Withdrawing or feeling isolated.
Showing rage or talking about seeking revenge.
Displaying extreme mood swings.
Signs of a potential suicide crisis
 Precipitating Event
A recent event that is particularly distressing such as loss of loved one or
career failure. Sometimes the individuals own behavior precipitates the
event: for example, a man's abusive behavior while drinking causes his wife
to leave him.
 Intense Affective State in Addition to Depression
Desperation (anguish plus urgency regarding need for relief), rage, psychic
pain or inner tension, anxiety, guilt, hopelessness, acute sense of
 Changes in Behavior
Speech suggesting the individual is close to suicide. Such speech may be
indirect. Be alert to such statements as, "My family would be better off
without me." Sometimes those contemplating suicide talk as if they are
saying goodbye or going away.
Actions ranging from buying a gun to suddenly putting one's affairs in
Deterioration in functioning at work or socially, increasing use of
alcohol, other self-destructive behavior, loss of control, rage explosions.
What can you do to help?
 Too often, victims are blamed, and their families and friends are left
stigmatized. As a result, people do not communicate openly about
suicide. Thus an important public health problem is left shrouded in
secrecy, which limits the amount of information available to those
working to prevent suicide.
 Talk
about suicide
 Listen
 Offer
non-judgmental support
 Educate
 Let them tell their story
 Don’t be afraid of emotion
 Ask questions
• Are you thinking about suicide?
• What thoughts or plans do you have?
• How long have you been thinking about suicide?
• Have you thought about how you would do it?
• Do you have __? (Insert the lethal means they have
Having the conversation of suicide
Be direct but non-confrontational
Reflect what you hear
Take ALL talk of suicide seriously
If you are concerned that someone may take their life, trust your
Use language appropriate for age of person
Do not worry about doing or saying exactly the "right" thing. Your
genuine interest is what is most important.
What is a Safety Plan
 A list of coping strategies and resources to use during
a suicidal crisis.
 Helps with a sense of control over suicidal urges and
 Can serve to motivate.
 It is NOT a no suicide contract, we are not asking or
telling them to stay alive.
What is helpful about a Safety Plan
 A safety plan is developed together with a caring
 Helps to enhance individual’s sense of control or
empowerment over the suicidal urges or thoughts.
 Involving family members and/or friends with the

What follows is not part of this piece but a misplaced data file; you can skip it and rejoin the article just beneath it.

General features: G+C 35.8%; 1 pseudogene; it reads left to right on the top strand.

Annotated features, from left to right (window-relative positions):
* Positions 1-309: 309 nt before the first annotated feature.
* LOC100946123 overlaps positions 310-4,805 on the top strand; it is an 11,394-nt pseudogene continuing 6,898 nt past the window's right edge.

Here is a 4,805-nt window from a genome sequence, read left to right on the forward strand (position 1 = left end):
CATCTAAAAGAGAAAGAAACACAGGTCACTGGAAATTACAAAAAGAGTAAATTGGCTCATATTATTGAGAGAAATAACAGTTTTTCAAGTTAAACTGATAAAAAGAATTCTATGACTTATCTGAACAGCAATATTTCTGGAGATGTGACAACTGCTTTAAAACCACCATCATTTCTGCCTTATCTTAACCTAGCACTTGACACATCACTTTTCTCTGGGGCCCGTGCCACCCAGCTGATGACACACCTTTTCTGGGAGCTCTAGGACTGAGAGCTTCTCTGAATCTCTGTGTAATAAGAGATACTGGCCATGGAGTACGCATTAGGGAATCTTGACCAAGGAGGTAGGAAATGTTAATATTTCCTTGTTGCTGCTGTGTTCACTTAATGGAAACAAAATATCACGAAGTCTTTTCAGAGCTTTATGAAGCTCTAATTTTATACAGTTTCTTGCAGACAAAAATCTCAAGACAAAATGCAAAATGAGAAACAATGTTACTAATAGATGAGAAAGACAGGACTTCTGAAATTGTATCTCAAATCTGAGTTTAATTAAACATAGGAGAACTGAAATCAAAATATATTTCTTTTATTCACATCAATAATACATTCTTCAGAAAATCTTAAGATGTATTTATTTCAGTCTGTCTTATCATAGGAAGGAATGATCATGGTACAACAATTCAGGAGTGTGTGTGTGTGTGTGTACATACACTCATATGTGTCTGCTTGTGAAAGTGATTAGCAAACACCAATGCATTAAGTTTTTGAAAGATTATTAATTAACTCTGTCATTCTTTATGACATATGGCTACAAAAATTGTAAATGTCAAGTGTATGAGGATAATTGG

safety plan can help de-stigmatize the suicidal
When to complete a Safety Plan
 Can be done at anytime a person is exhibiting
suicidal urges or thoughts.
 Is developed after the imminent risk of suicide or
crisis is dealt with.
 Not appropriate when someone is at imminent risk
for suicide or has profound cognitive impairment.
How to complete a Safety Plan
 Listen
 Let them tell their story.
 Hear why they want to die, with no judgment.
 Don’t be afraid of emotion.
 Don’t rush them.
Safety Plan Steps
Step 1: Warning signs:
Step 2: Internal coping strategies - Things I can do to take my mind off my problems without
contacting another person:
1. ____________________________________________________________
Safety Plan Steps
 Step 3: People and social settings that provide distraction:
 Step 4: People whom I can ask for help:
Safety Plan Steps
Step 5: Professionals or agencies I can contact during a crisis:
Clinician Name_________________________ Phone____________________
Clinician Pager or Emergency Contact #________________________________
Clinician Name_________________________ Phone____________________
Clinician Pager or Emergency Contact #________________________________
Suicide Prevention Lifeline: 1-800-273-TALK (8255)
Local Emergency Service __________________________________________
Emergency Services Address_______________________________________
Emergency Services Phone ________________________________________
Step 6: Making the environment safe:
1. _______________________________________________________________
 National Suicide Prevention Lifeline 1-800-273-8255
 24 Hour Crisis Line for Beltrami County & Mobile
Crisis Team
 Crisis Connection 612-379-6363 or
Further Information on Safety Planning:
Gregory K. Brown, Ph.D.
Research Associate Professor
of Clinical Psychology in
Department of Psychiatry
University of Pennsylvania
3535 Market Street, Room
Philadelphia, PA 19104-3309
Office: 215-898-4104
Barbara Stanley, PH.D.
Director, Suicide Intervention
Research Scientist,
Department of Neuroscience
Lecturer, Department of
Columbia University/New
York State Psychiatric
1051 Riverside Drive, Unit 42
New York, NY 10032
Phone: 212 543 5918
Fax: 212 543 6946
Contact Information
Traci Chur, MA
Text Coordinator
And Crisis Line Counselor
HSI-Crisis Connection
PO Box 23090
Richfield, MN 55423
fax 612-379-6391
Mary Brooks, MS
Crisis Line Counselor,
Volunteer Supervisor
and Registered ASIST
HSI-Crisis Connection
PO Box 23090
Richfield, MN 55423
fax 612-379-6391